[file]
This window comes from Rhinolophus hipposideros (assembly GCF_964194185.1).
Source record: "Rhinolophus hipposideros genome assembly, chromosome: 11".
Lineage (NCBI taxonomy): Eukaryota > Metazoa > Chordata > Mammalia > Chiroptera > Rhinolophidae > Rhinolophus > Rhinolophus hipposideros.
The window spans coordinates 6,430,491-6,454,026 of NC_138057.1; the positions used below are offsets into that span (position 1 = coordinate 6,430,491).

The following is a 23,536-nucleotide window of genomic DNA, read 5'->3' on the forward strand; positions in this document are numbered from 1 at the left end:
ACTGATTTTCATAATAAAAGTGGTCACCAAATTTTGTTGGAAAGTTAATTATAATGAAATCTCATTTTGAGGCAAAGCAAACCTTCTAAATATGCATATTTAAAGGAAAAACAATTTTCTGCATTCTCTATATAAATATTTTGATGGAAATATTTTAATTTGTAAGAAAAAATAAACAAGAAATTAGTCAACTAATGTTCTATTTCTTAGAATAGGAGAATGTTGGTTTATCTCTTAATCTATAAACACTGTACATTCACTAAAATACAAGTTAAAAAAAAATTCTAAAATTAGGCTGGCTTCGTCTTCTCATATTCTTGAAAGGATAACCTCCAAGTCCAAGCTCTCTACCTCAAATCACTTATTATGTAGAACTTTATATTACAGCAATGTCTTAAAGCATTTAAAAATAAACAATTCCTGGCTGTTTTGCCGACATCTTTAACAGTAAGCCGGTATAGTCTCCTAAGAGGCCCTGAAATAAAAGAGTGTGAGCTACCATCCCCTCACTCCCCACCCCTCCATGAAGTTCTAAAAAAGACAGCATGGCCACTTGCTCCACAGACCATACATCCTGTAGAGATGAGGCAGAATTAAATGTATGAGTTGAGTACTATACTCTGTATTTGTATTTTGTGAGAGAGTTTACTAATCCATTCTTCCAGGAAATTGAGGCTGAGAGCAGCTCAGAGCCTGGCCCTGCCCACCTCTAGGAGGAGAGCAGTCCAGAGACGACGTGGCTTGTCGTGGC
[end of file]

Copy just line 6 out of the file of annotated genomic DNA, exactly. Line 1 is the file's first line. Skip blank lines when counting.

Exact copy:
ACTGATTTTCATAATAAAAGTGGTCACCAAATTTTGTTGGAAAGTTAATTATAATGAAATCTCATTTTGAGGCAAAGCAAACCTTCTAAATATGCATATTTAAAGGAAAAACAATTTTCTGCATTCTCTATATAAATATTTTGATGGAAATATTTTAATTTGTAAGAAAAAATAAACAAGAAATTAGTCAACTAATGTTCTATTTCTTAGAATAGGAGAATGTTGGTTTATCTCTTAATCTATAAACACTGTACATTCACTAAAATACAAGTTAAAAAAAAATTCTAAAATTAGGCTGGCTTCGTCTTCTCATATTCTTGAAAGGATAACCTCCAAGTCCAAGCTCTCTACCTCAAATCACTTATTATGTAGAACTTTATATTACAGCAATGTCTTAAAGCATTTAAAAATAAACAATTCCTGGCTGTTTTGCCGACATCTTTAACAGTAAGCCGGTATAGTCTCCTAAGAGGCCCTGAAATAAAAGAGTGTGAGCTACCATCCCCTCACTCCCCACCCCTCCATGAAGTTCTAAAAAAGACAGCATGGCCACTTGCTCCACAGACCATACATCCTGTAGAGATGAGGCAGAATTAAATGTATGAGTTGAGTACTATACTCTGTATTTGTATTTTGTGAGAGAGTTTACTAATCCATTCTTCCAGGAAATTGAGGCTGAGAGCAGCTCAGAGCCTGGCCCTGCCCACCTCTAGGAGGAGAGCAGTCCAGAGACGACGTGGCTTGTCGTGGC